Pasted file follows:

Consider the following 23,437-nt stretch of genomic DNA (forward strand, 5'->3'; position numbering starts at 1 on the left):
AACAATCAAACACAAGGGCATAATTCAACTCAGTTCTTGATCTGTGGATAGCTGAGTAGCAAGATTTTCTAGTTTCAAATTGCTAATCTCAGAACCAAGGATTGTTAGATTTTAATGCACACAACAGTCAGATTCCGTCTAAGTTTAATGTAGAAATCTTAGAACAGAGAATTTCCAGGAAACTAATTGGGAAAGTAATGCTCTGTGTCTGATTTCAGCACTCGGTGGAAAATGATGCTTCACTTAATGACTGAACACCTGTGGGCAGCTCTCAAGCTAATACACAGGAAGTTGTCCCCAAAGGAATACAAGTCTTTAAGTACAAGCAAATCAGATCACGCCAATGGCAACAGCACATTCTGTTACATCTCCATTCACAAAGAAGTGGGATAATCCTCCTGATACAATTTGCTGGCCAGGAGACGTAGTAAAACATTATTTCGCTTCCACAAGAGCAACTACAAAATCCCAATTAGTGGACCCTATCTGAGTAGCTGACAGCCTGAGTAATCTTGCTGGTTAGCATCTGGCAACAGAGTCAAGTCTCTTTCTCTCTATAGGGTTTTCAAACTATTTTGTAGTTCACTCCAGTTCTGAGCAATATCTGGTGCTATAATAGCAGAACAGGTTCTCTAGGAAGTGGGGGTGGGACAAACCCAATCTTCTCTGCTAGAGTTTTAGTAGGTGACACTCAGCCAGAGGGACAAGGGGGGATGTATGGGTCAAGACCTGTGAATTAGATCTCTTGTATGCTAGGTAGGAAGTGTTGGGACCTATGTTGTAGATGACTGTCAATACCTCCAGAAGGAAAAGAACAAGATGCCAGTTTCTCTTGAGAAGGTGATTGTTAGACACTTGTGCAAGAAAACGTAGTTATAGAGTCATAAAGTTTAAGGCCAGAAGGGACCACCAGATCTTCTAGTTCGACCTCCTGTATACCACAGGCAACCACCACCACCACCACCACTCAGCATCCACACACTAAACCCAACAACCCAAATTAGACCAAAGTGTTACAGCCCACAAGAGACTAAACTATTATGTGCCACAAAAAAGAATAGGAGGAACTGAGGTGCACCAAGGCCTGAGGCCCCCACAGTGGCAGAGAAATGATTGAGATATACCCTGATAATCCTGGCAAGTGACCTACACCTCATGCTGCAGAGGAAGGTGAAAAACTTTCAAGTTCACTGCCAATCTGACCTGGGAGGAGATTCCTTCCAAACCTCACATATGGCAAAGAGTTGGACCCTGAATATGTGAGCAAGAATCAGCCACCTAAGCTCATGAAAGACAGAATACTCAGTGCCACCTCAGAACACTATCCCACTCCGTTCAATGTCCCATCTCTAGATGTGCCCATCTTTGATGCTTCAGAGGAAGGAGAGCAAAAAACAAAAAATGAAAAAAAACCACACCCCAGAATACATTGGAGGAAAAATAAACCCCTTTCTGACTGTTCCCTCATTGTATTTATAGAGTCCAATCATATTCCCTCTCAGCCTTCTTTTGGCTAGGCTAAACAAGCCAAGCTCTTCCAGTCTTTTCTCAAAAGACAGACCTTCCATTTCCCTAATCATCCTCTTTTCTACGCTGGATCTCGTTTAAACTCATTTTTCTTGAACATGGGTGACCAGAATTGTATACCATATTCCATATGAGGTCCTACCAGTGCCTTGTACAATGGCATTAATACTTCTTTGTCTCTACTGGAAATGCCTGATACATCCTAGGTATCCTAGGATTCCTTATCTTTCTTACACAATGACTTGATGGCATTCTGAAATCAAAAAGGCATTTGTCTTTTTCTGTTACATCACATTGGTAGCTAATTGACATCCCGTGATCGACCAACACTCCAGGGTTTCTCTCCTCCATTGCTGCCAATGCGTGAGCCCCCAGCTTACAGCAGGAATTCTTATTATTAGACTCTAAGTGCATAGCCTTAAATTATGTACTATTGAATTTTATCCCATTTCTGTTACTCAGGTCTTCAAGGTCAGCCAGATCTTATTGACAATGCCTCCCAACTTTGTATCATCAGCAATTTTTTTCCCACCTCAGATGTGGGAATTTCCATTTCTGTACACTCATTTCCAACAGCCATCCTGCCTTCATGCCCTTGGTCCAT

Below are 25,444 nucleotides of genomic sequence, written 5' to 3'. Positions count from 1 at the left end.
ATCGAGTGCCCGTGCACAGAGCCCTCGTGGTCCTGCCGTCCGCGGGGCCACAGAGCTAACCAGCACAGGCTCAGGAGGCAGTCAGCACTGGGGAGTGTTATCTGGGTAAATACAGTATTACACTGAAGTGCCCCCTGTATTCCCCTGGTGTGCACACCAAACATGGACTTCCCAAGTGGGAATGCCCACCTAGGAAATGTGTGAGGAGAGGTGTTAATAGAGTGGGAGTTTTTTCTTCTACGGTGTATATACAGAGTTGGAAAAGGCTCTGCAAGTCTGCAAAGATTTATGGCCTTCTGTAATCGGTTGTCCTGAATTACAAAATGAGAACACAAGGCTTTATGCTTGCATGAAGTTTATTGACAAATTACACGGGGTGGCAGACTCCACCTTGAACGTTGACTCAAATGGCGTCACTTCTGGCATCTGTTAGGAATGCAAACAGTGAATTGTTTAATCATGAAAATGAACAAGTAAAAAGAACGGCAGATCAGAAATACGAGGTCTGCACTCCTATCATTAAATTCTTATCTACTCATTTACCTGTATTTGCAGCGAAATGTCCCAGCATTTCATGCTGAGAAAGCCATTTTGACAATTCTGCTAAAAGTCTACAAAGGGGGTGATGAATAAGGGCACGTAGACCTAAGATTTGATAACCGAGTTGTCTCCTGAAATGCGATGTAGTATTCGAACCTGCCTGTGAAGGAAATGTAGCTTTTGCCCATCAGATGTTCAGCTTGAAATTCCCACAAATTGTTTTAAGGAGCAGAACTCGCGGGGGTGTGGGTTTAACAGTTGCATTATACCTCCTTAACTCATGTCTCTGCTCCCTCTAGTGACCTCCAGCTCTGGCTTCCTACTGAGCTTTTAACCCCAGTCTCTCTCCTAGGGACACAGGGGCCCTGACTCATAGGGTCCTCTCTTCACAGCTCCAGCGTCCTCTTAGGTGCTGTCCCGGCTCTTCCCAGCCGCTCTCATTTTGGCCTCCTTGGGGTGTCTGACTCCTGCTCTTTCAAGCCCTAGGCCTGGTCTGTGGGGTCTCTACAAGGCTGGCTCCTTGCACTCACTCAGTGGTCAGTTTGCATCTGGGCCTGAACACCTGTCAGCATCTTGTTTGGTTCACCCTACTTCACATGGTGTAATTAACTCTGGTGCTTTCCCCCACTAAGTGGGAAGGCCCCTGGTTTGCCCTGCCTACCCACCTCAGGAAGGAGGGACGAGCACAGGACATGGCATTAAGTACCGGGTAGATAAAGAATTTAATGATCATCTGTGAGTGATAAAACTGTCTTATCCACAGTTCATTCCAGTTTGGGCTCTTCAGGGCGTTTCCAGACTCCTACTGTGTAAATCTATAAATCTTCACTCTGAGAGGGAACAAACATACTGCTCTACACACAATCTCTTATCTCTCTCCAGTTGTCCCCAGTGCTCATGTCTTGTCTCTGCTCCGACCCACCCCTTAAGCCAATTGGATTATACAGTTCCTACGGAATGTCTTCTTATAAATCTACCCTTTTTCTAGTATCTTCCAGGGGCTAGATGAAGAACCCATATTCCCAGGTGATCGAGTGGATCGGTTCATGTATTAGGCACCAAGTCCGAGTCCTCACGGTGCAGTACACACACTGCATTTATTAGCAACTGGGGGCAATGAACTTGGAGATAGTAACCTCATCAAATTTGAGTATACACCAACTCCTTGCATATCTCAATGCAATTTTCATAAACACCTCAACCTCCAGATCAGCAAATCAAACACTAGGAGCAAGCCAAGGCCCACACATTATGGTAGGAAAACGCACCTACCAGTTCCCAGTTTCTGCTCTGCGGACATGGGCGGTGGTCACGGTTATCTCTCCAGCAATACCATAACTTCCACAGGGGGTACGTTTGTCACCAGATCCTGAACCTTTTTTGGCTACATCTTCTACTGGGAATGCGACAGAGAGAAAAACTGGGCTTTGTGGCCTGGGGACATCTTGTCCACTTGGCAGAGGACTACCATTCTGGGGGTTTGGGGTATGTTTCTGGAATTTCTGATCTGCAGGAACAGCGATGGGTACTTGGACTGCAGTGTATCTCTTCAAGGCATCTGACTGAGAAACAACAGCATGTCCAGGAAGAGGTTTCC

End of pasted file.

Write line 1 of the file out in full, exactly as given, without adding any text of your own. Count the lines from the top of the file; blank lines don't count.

Consider the following 23,437-nt stretch of genomic DNA (forward strand, 5'->3'; position numbering starts at 1 on the left):